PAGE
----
An important aspect of our work is the study of voice, speech and resonance, that is, the sensorimotor components of language production, as well as their aging.

To study these processes, the participants in our studies perform various tasks in our soundproof room (Figure 1), which is a special room where ambient noise is very low, allowing for quality recordings of their voice.

Figure 1. Our soundproof room.

But more specifically, how do we study voice and speech? To fully understand, you must first learn about the basic components of speech. Imagine a trumpet (Figure 2)! Its mouthpiece allows the musician to blow into the instrument by controlling their breathing. The air passing through the folded tube of the trumpet and out of the bell produces sounds—the voice. Blowing in the trumpet is not enough; the trumpet player must also change the positioning of their lips to generate the desired sounds, in the same way that we vibrate our vocal cords to produce our voice. It is called phonation. The more the vocal cords are stretched, the higher the sound will be (i.e., higher pitch); the tighter they close, the louder the sound will be. Voice control requires control over the vocal cords.

Figure 2. Analogy between speech production and sound production with a trumpet.

To produce the consonants and vowels that make up language, we must move our lips, our tongue and the soft palate quickly and precisely, just as the musician must press on the finger buttons of the instrument to create specific notes. It’s the articulation. Finally, to produce a nasal sound, for example “an” (as in the French word “blanc” or the English word “ant”), we have to lower our soft palate and let the air pass through our nose! This is resonance, also called nasalization (Figure 3).

Figure 3. Position of speech articulators to produce the sound A) “a” and the sound B) “an”.

These 4 elements (breathing—phonation—articulation—resonance) are the essential components of speech.

In our projects, we study these components. Here are some examples of tasks that we use to study these process. To measure respiratory capacity at rest, you could be recorded holding a sound, such as the vowel “a”, for as long as possible. To measure vocal control (phonation), we might ask you to produce the lowest possible “a” to the highest possible “a” in a crescendo fashion. For articulation, one of the tasks we use is oral diadochokinesis (“DDK”). This task is thankfully simpler than its name suggests, but pushes you to your limit! In a DDK task, people are asked to pronounce a series of more or less simple syllables, such as “pa—ta—ka” (very easy), pra-tra-kra (less easy) or even prat-trat-krat (hard!), as quickly and accurately as possible. This requires a real motor planning effort to program the speed and the sequence of movements necessary to produce the requested syllables. Another task we often use is the repetition (or reading) of non-words, i.e., meaningless words, e.g. “difeli ”. We can make these meaningless words as simple or complex as we need (e.g., words beginning with consonant clusters are harder, such as “plate”), and we can also manipulate their length (e.g., one syllable, two syllables, three syllables). Short words are usually easier and faster to produce, while longer ones are slower and more prone to errors. Your articulation can thus be evaluated with measurements of your response time and duration as well as the accuracy of the sounds produced in relation to the sounds requested. We generally use the open-access database of oral Quebec French that we created—SyllabO +—to choose the stimuli (syllables, non-words ) that we use in our speech tasks. This allows us to choose syllables of different spoken frequencies, knowing that the more frequent a syllable or a word is, the easier (and faster) it is to produce! So our stimuli are generally manipulated on at least three parameters: their articulatory complexity, their length and their frequency of use.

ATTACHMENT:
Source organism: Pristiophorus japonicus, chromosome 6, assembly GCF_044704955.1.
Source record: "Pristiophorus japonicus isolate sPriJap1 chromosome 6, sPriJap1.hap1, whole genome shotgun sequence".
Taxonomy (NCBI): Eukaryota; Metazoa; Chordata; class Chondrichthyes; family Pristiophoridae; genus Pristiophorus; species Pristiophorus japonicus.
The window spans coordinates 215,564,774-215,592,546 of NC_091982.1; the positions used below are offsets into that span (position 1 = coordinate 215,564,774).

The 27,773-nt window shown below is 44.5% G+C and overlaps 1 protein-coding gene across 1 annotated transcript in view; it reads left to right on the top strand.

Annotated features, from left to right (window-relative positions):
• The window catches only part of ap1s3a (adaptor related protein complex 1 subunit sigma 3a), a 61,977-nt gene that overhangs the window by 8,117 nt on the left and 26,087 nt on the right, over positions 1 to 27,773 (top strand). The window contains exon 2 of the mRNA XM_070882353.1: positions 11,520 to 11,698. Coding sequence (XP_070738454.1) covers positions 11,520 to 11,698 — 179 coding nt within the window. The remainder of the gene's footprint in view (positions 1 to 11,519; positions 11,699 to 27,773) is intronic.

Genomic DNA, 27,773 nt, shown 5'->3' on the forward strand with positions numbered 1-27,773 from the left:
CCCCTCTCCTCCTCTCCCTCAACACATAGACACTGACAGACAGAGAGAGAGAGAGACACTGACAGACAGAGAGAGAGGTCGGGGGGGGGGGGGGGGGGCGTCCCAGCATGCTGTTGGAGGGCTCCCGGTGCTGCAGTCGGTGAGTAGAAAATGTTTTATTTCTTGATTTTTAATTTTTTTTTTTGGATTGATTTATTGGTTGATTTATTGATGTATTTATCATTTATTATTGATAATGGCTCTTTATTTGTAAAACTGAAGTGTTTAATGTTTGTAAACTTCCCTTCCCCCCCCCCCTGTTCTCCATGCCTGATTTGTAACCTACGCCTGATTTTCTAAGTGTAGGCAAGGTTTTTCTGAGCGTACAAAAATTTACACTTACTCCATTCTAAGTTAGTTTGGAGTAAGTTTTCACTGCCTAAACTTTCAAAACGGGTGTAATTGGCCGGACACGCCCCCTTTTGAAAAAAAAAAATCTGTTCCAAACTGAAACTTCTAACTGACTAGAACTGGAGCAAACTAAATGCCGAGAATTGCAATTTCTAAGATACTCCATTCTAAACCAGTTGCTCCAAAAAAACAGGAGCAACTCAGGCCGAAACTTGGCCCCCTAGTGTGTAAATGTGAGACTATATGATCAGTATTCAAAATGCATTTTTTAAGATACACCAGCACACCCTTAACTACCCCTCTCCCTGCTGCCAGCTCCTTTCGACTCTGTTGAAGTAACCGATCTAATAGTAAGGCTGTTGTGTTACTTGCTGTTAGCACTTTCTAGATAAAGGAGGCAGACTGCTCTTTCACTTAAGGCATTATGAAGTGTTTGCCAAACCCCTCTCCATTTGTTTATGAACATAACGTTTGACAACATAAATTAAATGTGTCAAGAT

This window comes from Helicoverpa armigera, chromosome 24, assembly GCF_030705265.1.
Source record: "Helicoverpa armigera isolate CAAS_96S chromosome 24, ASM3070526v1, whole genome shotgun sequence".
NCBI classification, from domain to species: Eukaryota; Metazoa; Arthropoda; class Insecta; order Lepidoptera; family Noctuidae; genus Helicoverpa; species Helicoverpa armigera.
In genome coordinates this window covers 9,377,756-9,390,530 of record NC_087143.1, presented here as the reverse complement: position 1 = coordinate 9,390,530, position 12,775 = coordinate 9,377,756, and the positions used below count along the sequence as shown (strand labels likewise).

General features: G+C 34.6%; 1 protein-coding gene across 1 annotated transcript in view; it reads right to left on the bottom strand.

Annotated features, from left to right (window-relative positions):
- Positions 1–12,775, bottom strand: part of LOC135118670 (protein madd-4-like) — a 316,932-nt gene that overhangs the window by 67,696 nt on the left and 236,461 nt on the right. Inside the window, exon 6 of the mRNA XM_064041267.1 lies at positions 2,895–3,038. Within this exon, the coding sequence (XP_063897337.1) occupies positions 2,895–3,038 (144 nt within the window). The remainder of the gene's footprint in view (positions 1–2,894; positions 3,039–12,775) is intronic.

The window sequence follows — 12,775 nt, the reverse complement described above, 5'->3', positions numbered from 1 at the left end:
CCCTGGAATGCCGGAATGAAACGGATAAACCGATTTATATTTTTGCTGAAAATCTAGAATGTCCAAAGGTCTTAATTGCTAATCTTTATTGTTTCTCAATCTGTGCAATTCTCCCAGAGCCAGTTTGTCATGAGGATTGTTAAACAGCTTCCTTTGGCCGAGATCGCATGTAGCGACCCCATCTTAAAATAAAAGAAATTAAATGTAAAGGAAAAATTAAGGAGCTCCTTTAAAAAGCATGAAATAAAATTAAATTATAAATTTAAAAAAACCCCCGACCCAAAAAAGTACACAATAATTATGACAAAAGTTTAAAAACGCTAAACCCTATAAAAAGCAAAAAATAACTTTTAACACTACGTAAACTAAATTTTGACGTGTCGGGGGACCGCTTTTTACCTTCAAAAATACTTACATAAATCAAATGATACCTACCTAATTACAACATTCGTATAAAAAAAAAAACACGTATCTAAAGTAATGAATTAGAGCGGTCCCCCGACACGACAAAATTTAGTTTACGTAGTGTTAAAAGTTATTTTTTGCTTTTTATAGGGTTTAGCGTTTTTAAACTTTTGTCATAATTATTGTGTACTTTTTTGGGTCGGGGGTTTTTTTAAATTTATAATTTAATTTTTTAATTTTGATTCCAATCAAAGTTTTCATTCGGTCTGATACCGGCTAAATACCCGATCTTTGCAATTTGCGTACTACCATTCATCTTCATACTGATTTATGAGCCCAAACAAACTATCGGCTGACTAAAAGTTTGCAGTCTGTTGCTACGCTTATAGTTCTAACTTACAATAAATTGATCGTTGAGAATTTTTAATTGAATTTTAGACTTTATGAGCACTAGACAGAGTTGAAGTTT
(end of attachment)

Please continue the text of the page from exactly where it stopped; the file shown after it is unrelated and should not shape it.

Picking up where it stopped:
All of these tasks, and many more, are tools that allow us to study the sensorimotor aspects of language. When combined with neuroimaging or neurostimulation techniques, these tasks help us better understand the neurobiological underpinnings of speech and their evolution throughout adulthood.

To know more :

Tremblay, P. Poulin, J. , Martel- Sauvageau , V., Denis , C. (2019) Age—related deficits in speech production: fromphonological planning to motor implementation. Experimental gerontologist .

Tremblay, P. , Deschamps, I., Bédard, O., Tessier, M.-H., Carrier, M., Thibeault , M. (2018) Aging of speech production, from articulatory accuracy to motor timing. Psychology of Aging , 33(7):1022-1034.

Tremblay P, Sato M, Deschamps I. ( 2017). Age—related differences in speech production: an fMRI study of healthy aging. Human Brain Mapping (5):2751–2771.